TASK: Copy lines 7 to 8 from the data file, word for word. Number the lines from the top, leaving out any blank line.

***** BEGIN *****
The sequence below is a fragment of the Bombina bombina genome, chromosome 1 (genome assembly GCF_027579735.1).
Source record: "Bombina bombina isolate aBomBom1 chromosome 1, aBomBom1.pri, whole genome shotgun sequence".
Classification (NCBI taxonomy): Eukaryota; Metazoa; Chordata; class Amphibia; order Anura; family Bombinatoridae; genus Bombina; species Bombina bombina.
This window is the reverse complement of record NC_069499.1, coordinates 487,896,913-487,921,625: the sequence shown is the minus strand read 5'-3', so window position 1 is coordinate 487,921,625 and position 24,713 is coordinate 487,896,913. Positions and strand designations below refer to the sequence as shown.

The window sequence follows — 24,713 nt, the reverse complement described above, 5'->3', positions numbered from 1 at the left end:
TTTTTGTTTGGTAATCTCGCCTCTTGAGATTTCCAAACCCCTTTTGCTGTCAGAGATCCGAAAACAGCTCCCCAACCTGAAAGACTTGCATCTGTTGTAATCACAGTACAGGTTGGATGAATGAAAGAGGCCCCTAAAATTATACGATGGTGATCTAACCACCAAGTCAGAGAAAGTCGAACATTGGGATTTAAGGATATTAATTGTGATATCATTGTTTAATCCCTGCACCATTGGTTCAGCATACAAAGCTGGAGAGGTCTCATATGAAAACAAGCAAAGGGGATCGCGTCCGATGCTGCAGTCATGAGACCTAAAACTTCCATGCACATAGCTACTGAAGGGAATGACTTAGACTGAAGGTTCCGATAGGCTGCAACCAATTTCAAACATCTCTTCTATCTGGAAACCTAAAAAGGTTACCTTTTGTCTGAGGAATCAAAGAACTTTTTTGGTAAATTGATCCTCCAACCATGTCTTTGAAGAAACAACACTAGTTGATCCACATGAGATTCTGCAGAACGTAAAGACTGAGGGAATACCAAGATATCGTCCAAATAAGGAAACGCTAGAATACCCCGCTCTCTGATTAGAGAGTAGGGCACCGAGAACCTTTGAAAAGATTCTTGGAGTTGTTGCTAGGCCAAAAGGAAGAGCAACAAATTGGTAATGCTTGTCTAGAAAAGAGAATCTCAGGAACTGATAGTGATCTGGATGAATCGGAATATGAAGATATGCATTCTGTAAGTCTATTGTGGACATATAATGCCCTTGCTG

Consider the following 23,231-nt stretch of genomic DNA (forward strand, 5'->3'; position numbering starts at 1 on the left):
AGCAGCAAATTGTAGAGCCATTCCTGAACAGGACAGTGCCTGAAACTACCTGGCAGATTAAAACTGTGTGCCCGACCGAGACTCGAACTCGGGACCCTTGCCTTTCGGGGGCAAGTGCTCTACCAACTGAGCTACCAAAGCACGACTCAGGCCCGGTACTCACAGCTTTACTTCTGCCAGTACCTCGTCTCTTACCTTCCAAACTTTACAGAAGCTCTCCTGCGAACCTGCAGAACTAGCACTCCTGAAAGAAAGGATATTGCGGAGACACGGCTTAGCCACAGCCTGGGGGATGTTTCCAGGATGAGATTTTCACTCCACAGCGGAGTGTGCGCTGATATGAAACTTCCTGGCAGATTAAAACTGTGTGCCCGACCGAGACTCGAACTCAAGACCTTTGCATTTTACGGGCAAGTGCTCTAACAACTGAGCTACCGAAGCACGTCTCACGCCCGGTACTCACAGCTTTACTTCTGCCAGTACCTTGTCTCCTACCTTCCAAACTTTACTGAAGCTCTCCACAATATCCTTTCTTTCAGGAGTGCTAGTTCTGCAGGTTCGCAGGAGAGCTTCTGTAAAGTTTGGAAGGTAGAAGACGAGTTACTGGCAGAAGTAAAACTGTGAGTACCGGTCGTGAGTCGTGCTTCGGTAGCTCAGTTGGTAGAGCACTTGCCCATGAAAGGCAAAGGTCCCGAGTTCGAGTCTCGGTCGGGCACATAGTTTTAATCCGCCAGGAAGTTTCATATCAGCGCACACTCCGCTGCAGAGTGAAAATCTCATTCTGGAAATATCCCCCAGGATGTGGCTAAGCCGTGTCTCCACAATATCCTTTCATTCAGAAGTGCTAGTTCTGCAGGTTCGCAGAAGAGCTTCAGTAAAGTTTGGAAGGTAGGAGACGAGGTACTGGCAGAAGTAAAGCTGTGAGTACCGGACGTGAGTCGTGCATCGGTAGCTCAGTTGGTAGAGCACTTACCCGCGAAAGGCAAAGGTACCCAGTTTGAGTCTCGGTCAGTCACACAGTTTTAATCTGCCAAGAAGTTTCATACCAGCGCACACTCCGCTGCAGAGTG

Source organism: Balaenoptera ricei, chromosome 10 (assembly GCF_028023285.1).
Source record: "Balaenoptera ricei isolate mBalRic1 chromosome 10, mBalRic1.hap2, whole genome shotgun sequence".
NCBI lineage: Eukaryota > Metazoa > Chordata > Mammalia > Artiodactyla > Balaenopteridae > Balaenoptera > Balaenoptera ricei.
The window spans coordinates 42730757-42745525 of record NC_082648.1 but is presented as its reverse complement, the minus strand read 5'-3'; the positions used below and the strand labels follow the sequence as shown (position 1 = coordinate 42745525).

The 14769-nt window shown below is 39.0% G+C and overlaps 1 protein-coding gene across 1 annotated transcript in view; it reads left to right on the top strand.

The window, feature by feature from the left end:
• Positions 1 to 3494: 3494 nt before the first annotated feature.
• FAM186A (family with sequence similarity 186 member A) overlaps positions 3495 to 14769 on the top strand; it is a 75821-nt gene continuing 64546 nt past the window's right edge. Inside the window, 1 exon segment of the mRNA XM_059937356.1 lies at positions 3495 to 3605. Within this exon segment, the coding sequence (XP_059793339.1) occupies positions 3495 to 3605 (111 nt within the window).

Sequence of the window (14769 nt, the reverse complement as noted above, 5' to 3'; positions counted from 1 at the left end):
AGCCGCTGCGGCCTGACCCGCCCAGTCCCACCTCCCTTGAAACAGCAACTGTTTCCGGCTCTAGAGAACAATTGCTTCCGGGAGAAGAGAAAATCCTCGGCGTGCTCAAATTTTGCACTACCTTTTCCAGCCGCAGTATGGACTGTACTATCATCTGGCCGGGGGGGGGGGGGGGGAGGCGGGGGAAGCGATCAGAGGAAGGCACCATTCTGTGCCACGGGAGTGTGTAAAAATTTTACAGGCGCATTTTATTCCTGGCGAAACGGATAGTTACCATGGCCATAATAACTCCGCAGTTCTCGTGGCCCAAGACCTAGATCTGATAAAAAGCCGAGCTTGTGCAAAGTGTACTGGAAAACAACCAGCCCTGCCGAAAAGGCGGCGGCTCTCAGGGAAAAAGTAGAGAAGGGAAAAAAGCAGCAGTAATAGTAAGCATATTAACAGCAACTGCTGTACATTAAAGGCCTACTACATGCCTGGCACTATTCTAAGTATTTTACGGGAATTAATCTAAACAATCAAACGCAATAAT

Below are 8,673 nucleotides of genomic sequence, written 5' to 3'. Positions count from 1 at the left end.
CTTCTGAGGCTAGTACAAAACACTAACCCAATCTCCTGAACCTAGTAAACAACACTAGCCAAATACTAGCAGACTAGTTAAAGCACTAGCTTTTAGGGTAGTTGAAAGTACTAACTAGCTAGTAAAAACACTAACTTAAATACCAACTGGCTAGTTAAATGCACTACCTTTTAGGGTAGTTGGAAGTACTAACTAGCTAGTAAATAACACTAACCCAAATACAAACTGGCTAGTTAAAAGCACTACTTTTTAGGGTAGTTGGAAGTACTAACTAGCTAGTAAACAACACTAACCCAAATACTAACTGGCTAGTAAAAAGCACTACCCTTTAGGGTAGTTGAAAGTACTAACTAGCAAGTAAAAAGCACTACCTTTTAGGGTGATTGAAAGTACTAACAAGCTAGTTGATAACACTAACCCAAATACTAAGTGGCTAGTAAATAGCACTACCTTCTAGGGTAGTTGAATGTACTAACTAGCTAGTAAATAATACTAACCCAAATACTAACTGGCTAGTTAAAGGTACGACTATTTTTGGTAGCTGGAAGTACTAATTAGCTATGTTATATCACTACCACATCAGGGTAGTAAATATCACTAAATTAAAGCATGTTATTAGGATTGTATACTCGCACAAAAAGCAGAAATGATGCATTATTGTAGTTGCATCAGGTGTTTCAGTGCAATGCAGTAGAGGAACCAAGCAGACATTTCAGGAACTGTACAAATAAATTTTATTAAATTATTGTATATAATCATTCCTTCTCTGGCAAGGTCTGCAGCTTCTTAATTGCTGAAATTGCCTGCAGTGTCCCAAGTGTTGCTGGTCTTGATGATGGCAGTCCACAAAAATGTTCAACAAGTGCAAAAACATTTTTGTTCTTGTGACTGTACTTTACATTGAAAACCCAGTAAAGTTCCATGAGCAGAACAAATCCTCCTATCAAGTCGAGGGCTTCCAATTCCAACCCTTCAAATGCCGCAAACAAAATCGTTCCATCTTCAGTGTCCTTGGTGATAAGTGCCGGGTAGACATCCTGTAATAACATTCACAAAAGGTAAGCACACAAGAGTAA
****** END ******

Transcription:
Consider the following 23,231-nt stretch of genomic DNA (forward strand, 5'->3'; position numbering starts at 1 on the left):
AGCAGCAAATTGTAGAGCCATTCCTGAACAGGACAGTGCCTGAAACTACCTGGCAGATTAAAACTGTGTGCCCGACCGAGACTCGAACTCGGGACCCTTGCCTTTCGGGGGCAAGTGCTCTACCAACTGAGCTACCAAAGCACGACTCAGGCCCGGTACTCACAGCTTTACTTCTGCCAGTACCTCGTCTCTTACCTTCCAAACTTTACAGAAGCTCTCCTGCGAACCTGCAGAACTAGCACTCCTGAAAGAAAGGATATTGCGGAGACACGGCTTAGCCACAGCCTGGGGGATGTTTCCAGGATGAGATTTTCACTCCACAGCGGAGTGTGCGCTGATATGAAACTTCCTGGCAGATTAAAACTGTGTGCCCGACCGAGACTCGAACTCAAGACCTTTGCATTTTACGGGCAAGTGCTCTAACAACTGAGCTACCGAAGCACGTCTCACGCCCGGTACTCACAGCTTTACTTCTGCCAGTACCTTGTCTCCTACCTTCCAAACTTTACTGAAGCTCTCCACAATATCCTTTCTTTCAGGAGTGCTAGTTCTGCAGGTTCGCAGGAGAGCTTCTGTAAAGTTTGGAAGGTAGAAGACGAGTTACTGGCAGAAGTAAAACTGTGAGTACCGGTCGTGAGTCGTGCTTCGGTAGCTCAGTTGGTAGAGCACTTGCCCATGAAAGGCAAAGGTCCCGAGTTCGAGTCTCGGTCGGGCACATAGTTTTAATCCGCCAGGAAGTTTCATATCAGCGCACACTCCGCTGCAGAGTGAAAATCTCATTCTGGAAATATCCCCCAGGATGTGGCTAAGCCGTGTCTCCACAATATCCTTTCATTCAGAAGTGCTAGTTCTGCAGGTTCGCAGAAGAGCTTCAGTAAAGTTTGGAAGGTAGGAGACGAGGTACTGGCAGAAGTAAAGCTGTGAGTACCGGACGTGAGTCGTGCATCGGTAGCTCAGTTGGTAGAGCACTTACCCGCGAAAGGCAAAGGTACCCAGTTTGAGTCTCGGTCAGTCACACAGTTTTAATCTGCCAAGAAGTTTCATACCAGCGCACACTCCGCTGCAGAGTG